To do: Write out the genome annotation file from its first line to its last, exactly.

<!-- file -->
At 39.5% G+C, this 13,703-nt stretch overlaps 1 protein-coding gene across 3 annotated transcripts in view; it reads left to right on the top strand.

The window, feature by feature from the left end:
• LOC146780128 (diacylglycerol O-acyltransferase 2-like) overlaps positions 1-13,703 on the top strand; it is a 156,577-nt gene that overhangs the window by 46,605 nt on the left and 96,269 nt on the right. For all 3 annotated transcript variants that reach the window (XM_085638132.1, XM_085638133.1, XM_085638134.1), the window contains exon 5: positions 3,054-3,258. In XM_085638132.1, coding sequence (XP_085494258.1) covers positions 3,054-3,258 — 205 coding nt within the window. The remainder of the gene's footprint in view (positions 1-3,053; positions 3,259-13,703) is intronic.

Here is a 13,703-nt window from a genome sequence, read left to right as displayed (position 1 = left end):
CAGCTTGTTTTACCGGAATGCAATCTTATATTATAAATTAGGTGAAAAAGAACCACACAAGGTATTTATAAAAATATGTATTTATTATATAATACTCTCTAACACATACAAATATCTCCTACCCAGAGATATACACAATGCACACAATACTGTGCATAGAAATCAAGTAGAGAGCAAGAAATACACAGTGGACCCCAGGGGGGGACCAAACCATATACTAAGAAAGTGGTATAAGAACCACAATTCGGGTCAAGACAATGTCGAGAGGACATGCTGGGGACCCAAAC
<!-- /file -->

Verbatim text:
At 39.5% G+C, this 13,703-nt stretch overlaps 1 protein-coding gene across 3 annotated transcripts in view; it reads left to right on the top strand.

The window, feature by feature from the left end:
• LOC146780128 (diacylglycerol O-acyltransferase 2-like) overlaps positions 1-13,703 on the top strand; it is a 156,577-nt gene that overhangs the window by 46,605 nt on the left and 96,269 nt on the right. For all 3 annotated transcript variants that reach the window (XM_085638132.1, XM_085638133.1, XM_085638134.1), the window contains exon 5: positions 3,054-3,258. In XM_085638132.1, coding sequence (XP_085494258.1) covers positions 3,054-3,258 — 205 coding nt within the window. The remainder of the gene's footprint in view (positions 1-3,053; positions 3,259-13,703) is intronic.

Here is a 13,703-nt window from a genome sequence, read left to right as displayed (position 1 = left end):
CAGCTTGTTTTACCGGAATGCAATCTTATATTATAAATTAGGTGAAAAAGAACCACACAAGGTATTTATAAAAATATGTATTTATTATATAATACTCTCTAACACATACAAATATCTCCTACCCAGAGATATACACAATGCACACAATACTGTGCATAGAAATCAAGTAGAGAGCAAGAAATACACAGTGGACCCCAGGGGGGGACCAAACCATATACTAAGAAAGTGGTATAAGAACCACAATTCGGGTCAAGACAATGTCGAGAGGACATGCTGGGGACCCAAAC